Ryan A: Sort of…except the sleep late part. But then I’ll do it without any responsibility. Except my kids will be grown and I will still have medical insurance and I’ll probably be too old to move. Quit asking these questions!
Ryan B: OK…so what are you going to do tonight, then? Stay home.
Ryan A: Yeah, I guess. Like watch a baseball game. I love baseball!
Ryan B: But your kids don’t. I mean, they say they do, but they don’t.
Ryan A: Fair enough. But I get off early from work. Surely there’s enough time to do something with the kids then watch a game.
Ryan B: Absolutely! What time do you get off work?
Ryan A: 3 pm! It’s awesome!!!
Ryan B: Great! So when will you get home?
Ryan A: It takes about an hour, so probably around 4. That’s plenty of time. Game starts at 7:30, so that’s 3 ½ hours!
Ryan B: Superb! But don’t you need to exercise today?
Ryan A: Sure, but it’s only a short run, about 40 minutes.
Ryan B: Excellent! Then you’ll go shower, right? So it’s closer to an hour total.
Ryan A: Sure, but that still leaves 2 ½ hours before the game starts to do something with the kids.
Ryan B: Great, what are you going to do?
Ryan A: Uh…
Ryan B: Nothing?
Ryan A: I don’t know what my kids like. It changes by the day. And they probably need to get outside and do something active. Kids today with their junk food and their video games.
Ryan B: Didn’t you buy them the Disney Infinity game?
Ryan A: I am beginning to dislike you.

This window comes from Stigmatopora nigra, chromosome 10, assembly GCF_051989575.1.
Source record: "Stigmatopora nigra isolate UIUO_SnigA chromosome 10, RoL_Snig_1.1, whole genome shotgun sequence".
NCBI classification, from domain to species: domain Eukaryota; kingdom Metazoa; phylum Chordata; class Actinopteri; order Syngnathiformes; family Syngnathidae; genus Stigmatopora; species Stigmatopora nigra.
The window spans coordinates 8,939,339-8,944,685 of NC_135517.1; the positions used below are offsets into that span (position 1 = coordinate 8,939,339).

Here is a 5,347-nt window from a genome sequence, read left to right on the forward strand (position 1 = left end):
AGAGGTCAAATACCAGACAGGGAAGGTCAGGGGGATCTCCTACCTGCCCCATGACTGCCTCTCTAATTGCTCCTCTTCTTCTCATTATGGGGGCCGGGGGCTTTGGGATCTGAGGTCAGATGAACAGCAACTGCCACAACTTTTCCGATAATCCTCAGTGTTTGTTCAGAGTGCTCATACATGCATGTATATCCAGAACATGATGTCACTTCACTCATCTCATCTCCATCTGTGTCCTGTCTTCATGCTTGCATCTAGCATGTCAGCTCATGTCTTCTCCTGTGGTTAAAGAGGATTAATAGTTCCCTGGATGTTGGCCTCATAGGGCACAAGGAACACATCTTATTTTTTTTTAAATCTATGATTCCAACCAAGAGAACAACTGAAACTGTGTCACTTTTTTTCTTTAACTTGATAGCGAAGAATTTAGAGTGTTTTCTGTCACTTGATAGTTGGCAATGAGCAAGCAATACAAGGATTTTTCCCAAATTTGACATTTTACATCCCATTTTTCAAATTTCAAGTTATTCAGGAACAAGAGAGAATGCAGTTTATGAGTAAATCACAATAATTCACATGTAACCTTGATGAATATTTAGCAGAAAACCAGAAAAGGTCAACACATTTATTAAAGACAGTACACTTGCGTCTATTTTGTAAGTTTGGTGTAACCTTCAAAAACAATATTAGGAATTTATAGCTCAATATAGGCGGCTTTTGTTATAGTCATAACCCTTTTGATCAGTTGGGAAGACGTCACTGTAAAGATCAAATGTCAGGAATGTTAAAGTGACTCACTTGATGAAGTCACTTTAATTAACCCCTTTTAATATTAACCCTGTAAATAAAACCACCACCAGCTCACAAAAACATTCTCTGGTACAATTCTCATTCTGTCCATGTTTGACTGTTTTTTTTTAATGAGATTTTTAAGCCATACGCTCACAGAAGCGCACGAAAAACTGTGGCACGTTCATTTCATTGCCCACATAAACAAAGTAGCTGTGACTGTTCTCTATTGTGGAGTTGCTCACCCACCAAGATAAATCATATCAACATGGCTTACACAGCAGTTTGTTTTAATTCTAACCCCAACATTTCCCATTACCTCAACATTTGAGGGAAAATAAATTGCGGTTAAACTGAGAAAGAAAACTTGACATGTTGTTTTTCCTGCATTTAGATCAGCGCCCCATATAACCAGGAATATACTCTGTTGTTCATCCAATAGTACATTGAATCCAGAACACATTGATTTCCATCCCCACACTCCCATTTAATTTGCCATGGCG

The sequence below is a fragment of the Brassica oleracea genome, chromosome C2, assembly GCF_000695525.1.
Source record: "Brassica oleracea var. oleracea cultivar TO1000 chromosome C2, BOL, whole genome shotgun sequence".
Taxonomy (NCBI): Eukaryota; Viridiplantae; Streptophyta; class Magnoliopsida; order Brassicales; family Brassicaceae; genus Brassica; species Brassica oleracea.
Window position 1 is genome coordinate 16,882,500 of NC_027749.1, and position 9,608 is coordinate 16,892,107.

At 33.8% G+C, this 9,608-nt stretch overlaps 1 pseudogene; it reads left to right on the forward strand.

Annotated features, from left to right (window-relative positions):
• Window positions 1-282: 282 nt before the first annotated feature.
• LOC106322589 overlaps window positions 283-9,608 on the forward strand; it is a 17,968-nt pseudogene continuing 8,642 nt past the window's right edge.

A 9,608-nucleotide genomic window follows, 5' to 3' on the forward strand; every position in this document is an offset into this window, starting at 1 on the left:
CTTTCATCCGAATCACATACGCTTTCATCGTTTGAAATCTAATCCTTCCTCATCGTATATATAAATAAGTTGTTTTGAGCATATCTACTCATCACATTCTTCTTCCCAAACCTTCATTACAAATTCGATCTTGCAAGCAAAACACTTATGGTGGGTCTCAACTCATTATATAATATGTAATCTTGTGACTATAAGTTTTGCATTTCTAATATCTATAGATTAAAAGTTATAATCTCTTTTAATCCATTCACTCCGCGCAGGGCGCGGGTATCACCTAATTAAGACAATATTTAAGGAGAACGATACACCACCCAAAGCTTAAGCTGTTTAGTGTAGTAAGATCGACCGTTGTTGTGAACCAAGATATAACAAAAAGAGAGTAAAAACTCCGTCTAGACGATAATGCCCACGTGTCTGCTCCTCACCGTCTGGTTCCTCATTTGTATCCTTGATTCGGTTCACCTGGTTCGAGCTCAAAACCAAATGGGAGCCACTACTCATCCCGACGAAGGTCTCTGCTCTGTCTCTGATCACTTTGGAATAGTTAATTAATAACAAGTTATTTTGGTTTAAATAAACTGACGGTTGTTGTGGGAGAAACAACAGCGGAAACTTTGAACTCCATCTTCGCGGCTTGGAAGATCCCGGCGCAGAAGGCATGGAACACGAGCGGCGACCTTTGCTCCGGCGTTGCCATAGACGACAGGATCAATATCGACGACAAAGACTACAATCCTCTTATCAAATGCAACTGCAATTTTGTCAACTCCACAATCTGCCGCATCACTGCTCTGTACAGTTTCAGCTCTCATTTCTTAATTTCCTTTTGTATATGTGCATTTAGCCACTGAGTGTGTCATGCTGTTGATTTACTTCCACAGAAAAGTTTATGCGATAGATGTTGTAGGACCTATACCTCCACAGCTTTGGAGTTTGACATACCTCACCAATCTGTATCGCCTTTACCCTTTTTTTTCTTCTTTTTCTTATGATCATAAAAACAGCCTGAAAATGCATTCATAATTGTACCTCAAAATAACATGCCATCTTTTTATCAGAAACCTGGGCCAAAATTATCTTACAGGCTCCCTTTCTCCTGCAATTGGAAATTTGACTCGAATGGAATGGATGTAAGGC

Ryan B: I’m sorry. I’m only trying to help.
Ryan A: Try harder.
Ryan B: Ok, I’m sure we can figure this out. What about bowling or something like that?
Ryan A: Refer back to the bank account.
Ryan B: Oh, right…so something at home, then?
Ryan A: Right…I’m pretty sure we already covered this.
Ryan B: Don’t get saucy with me, Bearnaise.
Ryan A: I love that movie. We should watch that!
Ryan B: Mel Brooks is not exactly kid fare.
Ryan A: I watched it about 12 years old and I turned out ok.
Ryan B: …..
Ryan A: Fair point.
Ryan A: So what about watching another movie? These kids don’t know what good movies are! They haven’t even seen Terminator!
Ryan B: You think a 7 year old girl wants to see Arnold Schwarzenegger’s naked butt?
Ryan A: I’m 37 and I don’t want to see that. Fair point. What movies to they like?
Ryan B: They like Disney movies. And so do you.
Ryan A: See, now you’re being helpful. Let me look and see what they haven’t seen….(browses DVD catalog, Disney movies, etc.)….uh, they’ve seen everything.
Ryan B: So you can rewatch something that you’ll all enjoy. It’ll still be fine.
Ryan A: We’re going to watch Frozen again, aren’t we?
Ryan B: Looks like.
Ryan A: Can I have a beer after they go to bed?
Ryan B: Sure. As long as you’ve already got some at home. No money and all.
Ryan A: ^%$#%@
And thanks to my dear sweet husband for coming up with a blog post for me today even though that wasn’t his intention. Honey, you’re my favorite responsible adult, if that counts for anything! Oh and just so you know, world…